Using AI, the servers predict the increase in resource requirements, and upscale or downscale the resources both vertically and horizontally to reduce the delay in response time. The process takes place something like in this sequence –

Condition 1- Normal Server consumption

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Condition 2 - Increased requests due to heavy load

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Condition 3 - Server re-allocated resources as per new requirements.

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Condition 4 - Server back to normal consumption after peak time

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Dynamic bit-rate algorithm switching

Online videos are often encoded in multiple formats and resolutions to allow buffer-less streaming in multiple bandwidths and across devices. Users get the option to select preferred streaming quality and video is rendered to their devices in the requested formats. However, often times, users select HD qualities. As a result, if a user is not getting enough bandwidth, the video will start buffering to retrieve required data packets for resuming the playback.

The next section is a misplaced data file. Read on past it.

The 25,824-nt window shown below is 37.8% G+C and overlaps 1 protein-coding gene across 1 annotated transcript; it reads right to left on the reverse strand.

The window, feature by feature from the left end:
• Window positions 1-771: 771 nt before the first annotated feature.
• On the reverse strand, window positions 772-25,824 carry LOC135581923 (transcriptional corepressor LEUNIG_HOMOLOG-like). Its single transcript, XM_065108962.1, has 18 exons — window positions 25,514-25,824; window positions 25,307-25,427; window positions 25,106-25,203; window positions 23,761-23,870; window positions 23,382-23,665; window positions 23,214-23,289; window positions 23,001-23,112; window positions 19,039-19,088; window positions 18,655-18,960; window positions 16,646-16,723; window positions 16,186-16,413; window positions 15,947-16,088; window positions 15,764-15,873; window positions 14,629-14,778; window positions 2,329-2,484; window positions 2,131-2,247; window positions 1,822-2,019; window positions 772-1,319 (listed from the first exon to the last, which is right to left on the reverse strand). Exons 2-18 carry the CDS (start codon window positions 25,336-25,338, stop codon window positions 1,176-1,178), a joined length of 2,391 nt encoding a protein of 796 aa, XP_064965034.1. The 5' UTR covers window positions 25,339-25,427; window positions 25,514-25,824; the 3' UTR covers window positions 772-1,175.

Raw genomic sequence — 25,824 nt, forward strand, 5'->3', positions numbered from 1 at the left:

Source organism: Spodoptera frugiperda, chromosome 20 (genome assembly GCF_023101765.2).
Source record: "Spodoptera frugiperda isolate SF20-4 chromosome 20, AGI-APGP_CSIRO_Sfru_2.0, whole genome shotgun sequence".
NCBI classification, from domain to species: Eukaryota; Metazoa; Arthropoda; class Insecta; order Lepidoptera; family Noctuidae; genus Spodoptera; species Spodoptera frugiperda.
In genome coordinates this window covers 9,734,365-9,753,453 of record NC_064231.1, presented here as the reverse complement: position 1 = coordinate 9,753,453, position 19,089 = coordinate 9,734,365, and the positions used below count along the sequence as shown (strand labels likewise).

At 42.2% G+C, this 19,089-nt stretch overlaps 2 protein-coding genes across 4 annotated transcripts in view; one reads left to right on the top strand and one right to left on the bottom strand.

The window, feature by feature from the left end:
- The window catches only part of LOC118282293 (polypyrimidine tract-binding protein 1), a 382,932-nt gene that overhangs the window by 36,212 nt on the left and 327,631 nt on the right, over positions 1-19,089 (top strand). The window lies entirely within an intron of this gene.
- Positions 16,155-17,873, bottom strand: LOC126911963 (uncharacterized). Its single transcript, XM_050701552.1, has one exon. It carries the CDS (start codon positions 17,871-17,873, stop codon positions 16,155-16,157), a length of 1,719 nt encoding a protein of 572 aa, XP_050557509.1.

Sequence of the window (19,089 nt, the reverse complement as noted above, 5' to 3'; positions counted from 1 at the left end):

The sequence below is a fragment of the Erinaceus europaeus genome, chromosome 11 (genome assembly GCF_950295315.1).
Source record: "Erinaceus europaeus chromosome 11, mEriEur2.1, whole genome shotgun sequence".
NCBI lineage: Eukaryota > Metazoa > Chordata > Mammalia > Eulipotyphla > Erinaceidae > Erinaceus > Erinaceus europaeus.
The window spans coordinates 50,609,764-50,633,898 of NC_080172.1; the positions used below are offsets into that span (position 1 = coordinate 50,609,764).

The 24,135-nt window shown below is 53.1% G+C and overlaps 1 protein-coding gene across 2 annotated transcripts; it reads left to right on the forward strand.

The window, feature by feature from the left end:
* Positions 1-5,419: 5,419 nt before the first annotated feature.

To tackle this, streaming engines utilize AI for dynamically predicting the bandwidth, device compatibility, and other congestions, before buffering the exact amount of required data. This whole process can coordinate by a streamlined communication: Streaming application can be configured for aggressive high-quality videos, but it will increase the chance of re-buffering. Alternatively, the application can be set up for more downloads up front and reduce the rebuffer chance at the cost of increased waiting time before video playback starts.

AI in streaming applications is responsible for selecting the above conditions smartly as per the requirements and preferences of the users. However, it is a challenge for AI to learn all the optimal controls algorithms and utilize machine learning to predict which algorithm is best to stop buffering at a given condition.

This is how dynamic bitrate switching works on an MS Azure powered streaming server-

Image source: azure.microsoft.com

Image source: azure.microsoft.com

AI-based video caching